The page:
The CARES Act Includes a New SBA Loan Program

The Corona Virus Aid, Relief and Economic Security (CARES) Act was signed into law on March 27th.  The legislation provides for a new loan program – dubbed the “Paycheck Protection Program” – to be administered by the SBA.  Up to $349 billion will be available to eligible businesses and non-profit organizations, which generally include those with fewer than 500 employees, but with some exceptions.

The maximum loan amount will be determined based on an entity’s monthly average prior payroll costs times 2.5, using a formula specified in the law.  Payroll costs can include most types of compensation, retirement and health insurance benefits, and payroll taxes, except that salaries above $100,000 per individual will be excluded.  Loan terms are favorable with no personal guarantees or collateral of any kind required.  The loan will be due in 2 years, unless all or a portion is converted to a grant (see below).  The interest rate is currently under negotiation between lenders and the SBA.  This is because bankers have feared that the proposed rate of .5% is too low for them to be able to adequately service the loans without losing money.

To apply for such loans, eligible employers should contact their local SBA-approved banker.  There will be an expedited process for loan approval, but applicants will be required to certify that the loan is necessary due to the economic impact of COVID-19, and proceeds will only be used to retain its workers and pay only eligible expenses, which include salaries and wages, paid leave and severance, health benefits, retirement benefits, payroll taxes and occupancy costs such as mortgage, rent and utilities.  The loan proceeds can also be used to pay interest on other debt obligations incurred before February 15, 2020.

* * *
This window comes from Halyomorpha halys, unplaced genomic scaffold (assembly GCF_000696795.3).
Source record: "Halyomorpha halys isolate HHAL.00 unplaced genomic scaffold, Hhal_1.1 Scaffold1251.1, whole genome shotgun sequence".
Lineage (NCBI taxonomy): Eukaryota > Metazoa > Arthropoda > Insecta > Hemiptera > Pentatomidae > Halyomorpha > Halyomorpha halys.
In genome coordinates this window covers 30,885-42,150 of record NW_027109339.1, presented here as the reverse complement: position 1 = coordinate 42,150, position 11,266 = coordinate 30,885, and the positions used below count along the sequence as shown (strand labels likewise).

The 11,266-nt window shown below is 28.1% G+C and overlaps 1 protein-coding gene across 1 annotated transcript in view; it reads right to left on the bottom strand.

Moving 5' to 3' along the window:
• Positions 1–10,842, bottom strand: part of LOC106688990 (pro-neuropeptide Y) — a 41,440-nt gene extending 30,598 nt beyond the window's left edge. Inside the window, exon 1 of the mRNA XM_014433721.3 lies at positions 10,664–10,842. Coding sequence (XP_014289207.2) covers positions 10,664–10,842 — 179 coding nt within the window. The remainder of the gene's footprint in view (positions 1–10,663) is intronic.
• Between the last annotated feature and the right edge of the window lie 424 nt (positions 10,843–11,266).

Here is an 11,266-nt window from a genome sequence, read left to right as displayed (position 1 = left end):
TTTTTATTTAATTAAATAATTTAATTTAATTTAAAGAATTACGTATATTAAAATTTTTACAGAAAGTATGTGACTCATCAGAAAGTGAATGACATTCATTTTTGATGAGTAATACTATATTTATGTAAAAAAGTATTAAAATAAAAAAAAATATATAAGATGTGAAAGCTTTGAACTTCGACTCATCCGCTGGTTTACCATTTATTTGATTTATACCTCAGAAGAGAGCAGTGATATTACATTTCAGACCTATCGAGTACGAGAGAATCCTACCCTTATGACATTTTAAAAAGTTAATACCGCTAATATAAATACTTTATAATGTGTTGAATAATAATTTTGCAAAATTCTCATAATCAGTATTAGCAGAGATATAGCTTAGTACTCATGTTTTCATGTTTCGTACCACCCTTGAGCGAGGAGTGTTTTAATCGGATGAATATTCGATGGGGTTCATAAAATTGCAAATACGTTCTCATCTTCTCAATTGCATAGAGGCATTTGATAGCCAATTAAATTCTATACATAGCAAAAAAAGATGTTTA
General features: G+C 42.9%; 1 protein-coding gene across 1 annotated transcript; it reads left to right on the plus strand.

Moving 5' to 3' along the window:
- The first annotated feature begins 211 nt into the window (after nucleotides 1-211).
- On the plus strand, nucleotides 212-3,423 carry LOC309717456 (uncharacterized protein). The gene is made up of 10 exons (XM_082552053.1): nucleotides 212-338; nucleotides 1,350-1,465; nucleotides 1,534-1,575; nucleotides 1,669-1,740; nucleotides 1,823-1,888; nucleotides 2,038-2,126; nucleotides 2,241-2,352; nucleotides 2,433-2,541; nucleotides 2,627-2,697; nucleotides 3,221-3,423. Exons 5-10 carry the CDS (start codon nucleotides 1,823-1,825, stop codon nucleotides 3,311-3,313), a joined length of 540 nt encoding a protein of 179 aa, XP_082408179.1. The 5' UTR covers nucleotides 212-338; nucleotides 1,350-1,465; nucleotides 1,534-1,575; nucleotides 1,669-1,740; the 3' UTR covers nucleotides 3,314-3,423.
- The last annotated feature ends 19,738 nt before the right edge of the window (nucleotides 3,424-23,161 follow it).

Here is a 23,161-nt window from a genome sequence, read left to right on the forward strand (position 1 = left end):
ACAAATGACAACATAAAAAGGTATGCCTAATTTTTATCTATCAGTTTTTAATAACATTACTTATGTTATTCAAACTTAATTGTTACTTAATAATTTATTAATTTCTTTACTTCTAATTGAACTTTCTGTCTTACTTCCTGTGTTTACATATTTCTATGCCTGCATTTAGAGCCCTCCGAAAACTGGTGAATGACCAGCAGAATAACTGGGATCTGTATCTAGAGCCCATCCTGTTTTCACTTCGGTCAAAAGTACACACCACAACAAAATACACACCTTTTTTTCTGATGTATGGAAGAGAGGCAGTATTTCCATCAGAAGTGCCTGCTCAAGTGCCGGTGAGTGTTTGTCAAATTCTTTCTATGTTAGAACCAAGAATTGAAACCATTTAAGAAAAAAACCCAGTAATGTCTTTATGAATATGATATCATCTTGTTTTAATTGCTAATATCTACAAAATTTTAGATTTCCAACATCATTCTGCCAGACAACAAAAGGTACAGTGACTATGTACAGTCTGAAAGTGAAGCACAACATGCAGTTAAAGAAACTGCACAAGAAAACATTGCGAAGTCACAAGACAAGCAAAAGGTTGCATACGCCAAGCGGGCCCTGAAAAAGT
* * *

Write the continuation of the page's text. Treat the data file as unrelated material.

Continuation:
Maximum lending per entity will be $10 million, but a portion of the loan can be forgiven for any expenditures for payroll, mortgage interest or rent, and utilities incurred within the first 8 weeks after the loan’s origination date, at the lender’s discretion.  Forgiven amounts would be adjusted downward for employees that have not been retained or to the extent employee compensation has been reduced by more than 25%.  And,  at least 75% of the loan proceeds must be used for payroll costs in order for the loan to be eligible for forgiveness. Any amounts forgiven will not be subject to income tax, which is another generous feature of the program.

As lenders will likely be overwhelmed with applications, businesses and non-profit organizations affected by the COVID-19 virus should begin the loan application process as soon as possible.  We will have to see how this plays out and if it will help keep businesses alive and employees working as we learn to cope with the virus.

There are many other provisions in the new CARES Act, including a new refundable payroll tax credit, as well as payroll tax deferrals, which I will address in upcoming posts.

ALERT:  This post as been updated with current information as of 4/4/20.  For the most current information, contact your local banker for loan terms.

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